Several lines of biochemical and molecular evidences have implicated the zinc finger transcription factors GATA4 and GATA6 in controlling embryonic development of the heart, gastrointestinal tract and liver [11–14]. Unfortunately, a direct role for these factors in organogenesis has been difficult to address in mammals, because gene knockouts of either GATA4 or GATA6 cause early embryonic lethality [15–18]. Analyses of the expression profile of these GATA factors revealed that both were expressed in the extra-embryonic endoderm suggesting that the early developmental arrest associated with the loss of GATA4 or GATA6 could be due to deficiencies in extra-embryonic endoderm function [15,16,18,19]. If this were true, it would imply that embryos lacking either GATA4 or GATA6 should complete gastrulation, if these were embryos that provided a wild-type extra-embryonic endoderm by tetraploid embryo complementation. To address this, ES cells were produced that were homozygous for null alleles of either GATA4 or GATA6 using conventional gene-targeting procedures [20–22]. These ES cells were then aggregated with wild-type tetraploid embryos and allowed to develop to in utero. In contrast with knockout embryos, both Gata4−/− and Gata6−/− ES cell-derived embryos completed gastrulation and developed until around E 10.5 (embryonic day 10.5) [20–22]. Genotyping of these embryos confirmed that they lacked a wild-type Gata4 or Gata6 gene respectively [20,21]. These data irrefutably confirmed that both GATA4 and GATA6 are required in the extra-embryonic endoderm to generate an environment that supports gastrulation.
Analyses of Gata4−/− and Gata6−/− ES cell-derived embryos reveal a requirement for these factors in the development of multiple organs
The ability to rescue GATA4 and GATA6 null embryos from early embryonic lethality afforded the opportunity to study the role of these factors during embryogenesis. We initially focused on hepatogenesis, because molecular studies had demonstrated that the GATA factors may have important roles in regulating liver gene expression during early embryogenesis [23–25]. At E 8.5, when the endoderm is being induced to adopt a liver cell fate, hepatic markers were detected in isolated Gata4−/− or Gata6−/− ventral endoderm using RT (reverse transcriptase)–PCR [20,21]. However, slightly later in development at E 9.5, it was found that hepatic development was arrested in both GATA4 and GATA6 null embryos, which were unable to generate a normal liver bud [21,26]. This block to liver development was more severe in GATA6 null embryos, which at E 9.5 showed no indication of expression of albumin mRNA or HNF4α (hepatocyte nuclear factor 4α) protein, both of which are early markers of commitment of the endoderm to a hepatic fate. From these studies we concluded that GATA6 is dispensable for the onset of hepatogenesis, but is essential for the endoderm to commit to a hepatic developmental programme . In GATA4 null embryos, the liver bud also failed to expand; however, in contrast with embryos lacking GATA6, both albumin and HNF4α could still be detected within the rudimentary hepatic primordium . In addition to defects in hepatogenesis, we found that development of the heart, proepicardium and septum transversum mesenchyme was also disrupted in Gata4−/− embryos . The disruption to the development of septum transversum mesenchyme is particularly interesting, given the proposal that the septum transversum is a source of secreted signals that control early liver bud formation . The use of ES cell-derived embryos has therefore given the first insight into the crucial contribution of GATA factors in controlling multiple aspects of organ development in the mouse.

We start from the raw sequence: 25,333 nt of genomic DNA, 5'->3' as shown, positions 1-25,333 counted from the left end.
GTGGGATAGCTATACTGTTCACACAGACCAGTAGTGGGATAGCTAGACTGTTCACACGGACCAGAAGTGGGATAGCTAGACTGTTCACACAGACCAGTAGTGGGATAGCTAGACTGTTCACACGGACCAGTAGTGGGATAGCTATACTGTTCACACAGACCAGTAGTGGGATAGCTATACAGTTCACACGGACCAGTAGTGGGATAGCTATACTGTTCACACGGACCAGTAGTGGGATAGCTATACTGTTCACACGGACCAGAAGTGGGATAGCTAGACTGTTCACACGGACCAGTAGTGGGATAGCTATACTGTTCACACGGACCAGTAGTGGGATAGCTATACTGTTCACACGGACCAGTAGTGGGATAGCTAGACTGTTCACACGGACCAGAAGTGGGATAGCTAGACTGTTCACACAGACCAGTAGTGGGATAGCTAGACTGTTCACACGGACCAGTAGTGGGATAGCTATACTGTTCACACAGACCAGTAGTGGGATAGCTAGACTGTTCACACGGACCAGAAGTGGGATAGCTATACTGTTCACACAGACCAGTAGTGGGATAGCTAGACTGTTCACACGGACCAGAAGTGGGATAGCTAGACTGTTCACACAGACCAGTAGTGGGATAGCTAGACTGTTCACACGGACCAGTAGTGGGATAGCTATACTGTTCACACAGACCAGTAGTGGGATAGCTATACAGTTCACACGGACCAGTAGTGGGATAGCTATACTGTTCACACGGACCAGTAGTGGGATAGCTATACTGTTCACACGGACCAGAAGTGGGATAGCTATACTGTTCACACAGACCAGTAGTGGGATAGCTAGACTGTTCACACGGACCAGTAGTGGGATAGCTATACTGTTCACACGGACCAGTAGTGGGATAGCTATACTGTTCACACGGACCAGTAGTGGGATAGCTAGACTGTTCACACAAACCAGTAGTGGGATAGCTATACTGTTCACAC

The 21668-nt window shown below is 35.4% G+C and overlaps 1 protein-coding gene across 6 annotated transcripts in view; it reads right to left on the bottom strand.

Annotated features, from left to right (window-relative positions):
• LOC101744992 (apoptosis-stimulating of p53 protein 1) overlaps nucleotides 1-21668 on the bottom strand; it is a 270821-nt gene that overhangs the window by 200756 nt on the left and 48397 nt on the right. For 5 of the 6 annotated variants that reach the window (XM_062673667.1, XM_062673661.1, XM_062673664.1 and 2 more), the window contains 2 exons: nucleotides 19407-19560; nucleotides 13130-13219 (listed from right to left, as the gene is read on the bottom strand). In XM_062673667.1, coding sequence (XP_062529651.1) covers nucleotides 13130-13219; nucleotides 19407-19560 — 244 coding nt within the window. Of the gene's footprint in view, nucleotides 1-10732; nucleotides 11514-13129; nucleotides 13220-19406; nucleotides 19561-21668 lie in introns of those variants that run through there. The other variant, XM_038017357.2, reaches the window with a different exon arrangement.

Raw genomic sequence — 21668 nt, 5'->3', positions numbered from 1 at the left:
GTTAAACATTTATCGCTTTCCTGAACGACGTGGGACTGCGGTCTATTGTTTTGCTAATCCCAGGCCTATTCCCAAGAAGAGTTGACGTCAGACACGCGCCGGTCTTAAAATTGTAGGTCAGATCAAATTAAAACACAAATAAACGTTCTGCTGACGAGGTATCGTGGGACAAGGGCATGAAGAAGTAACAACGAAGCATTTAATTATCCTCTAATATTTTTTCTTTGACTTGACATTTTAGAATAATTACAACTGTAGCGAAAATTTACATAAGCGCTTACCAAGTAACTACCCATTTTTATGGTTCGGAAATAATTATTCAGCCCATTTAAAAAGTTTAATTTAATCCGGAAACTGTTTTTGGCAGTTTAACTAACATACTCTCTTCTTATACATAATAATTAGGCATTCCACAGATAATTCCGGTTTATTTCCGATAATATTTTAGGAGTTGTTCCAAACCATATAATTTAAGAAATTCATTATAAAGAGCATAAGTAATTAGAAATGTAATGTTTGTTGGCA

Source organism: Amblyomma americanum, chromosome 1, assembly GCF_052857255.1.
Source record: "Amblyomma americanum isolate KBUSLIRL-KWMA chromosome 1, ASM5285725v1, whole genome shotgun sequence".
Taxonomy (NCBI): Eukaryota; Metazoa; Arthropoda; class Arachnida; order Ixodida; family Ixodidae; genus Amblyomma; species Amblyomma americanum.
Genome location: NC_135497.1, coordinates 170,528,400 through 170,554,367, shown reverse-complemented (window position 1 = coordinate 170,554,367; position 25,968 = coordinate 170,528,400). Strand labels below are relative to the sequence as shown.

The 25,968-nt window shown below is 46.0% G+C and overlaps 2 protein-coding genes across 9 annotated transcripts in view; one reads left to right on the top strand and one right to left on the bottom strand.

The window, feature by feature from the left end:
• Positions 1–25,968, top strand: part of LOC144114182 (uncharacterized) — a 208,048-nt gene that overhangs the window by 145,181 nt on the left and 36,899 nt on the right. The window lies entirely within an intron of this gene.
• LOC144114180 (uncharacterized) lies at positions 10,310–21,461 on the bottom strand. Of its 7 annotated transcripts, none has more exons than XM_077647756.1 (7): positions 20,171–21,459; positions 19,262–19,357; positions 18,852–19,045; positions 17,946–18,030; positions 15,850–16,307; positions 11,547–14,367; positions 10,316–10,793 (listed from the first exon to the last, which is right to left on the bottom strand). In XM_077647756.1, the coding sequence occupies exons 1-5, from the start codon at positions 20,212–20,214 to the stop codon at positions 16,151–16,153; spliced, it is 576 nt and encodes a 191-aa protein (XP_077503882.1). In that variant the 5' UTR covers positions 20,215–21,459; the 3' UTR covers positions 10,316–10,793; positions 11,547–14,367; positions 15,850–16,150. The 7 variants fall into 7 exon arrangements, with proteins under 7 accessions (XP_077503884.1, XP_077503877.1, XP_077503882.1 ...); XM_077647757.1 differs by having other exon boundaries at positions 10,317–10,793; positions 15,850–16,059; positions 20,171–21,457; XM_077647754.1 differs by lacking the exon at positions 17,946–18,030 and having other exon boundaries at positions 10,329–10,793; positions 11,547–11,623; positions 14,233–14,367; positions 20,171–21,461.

Stem Cells and Development: A Focus Topic at BioScience2005, held at SECC Glasgow, U.K., 17–21 July 2005. Edited by T. Kouzarides (Cambridge, U.K.), S. Newbury (Newcastle upon Tyne, U.K.), B. Richardson (University College London, U.K.), R. Sablowski (John Innes Centre, Norwich, U.K.), D. Tosh (Bath, U.K.), M. Welham (Bath, U.K.) and A. Willis (Nottingham, U.K.).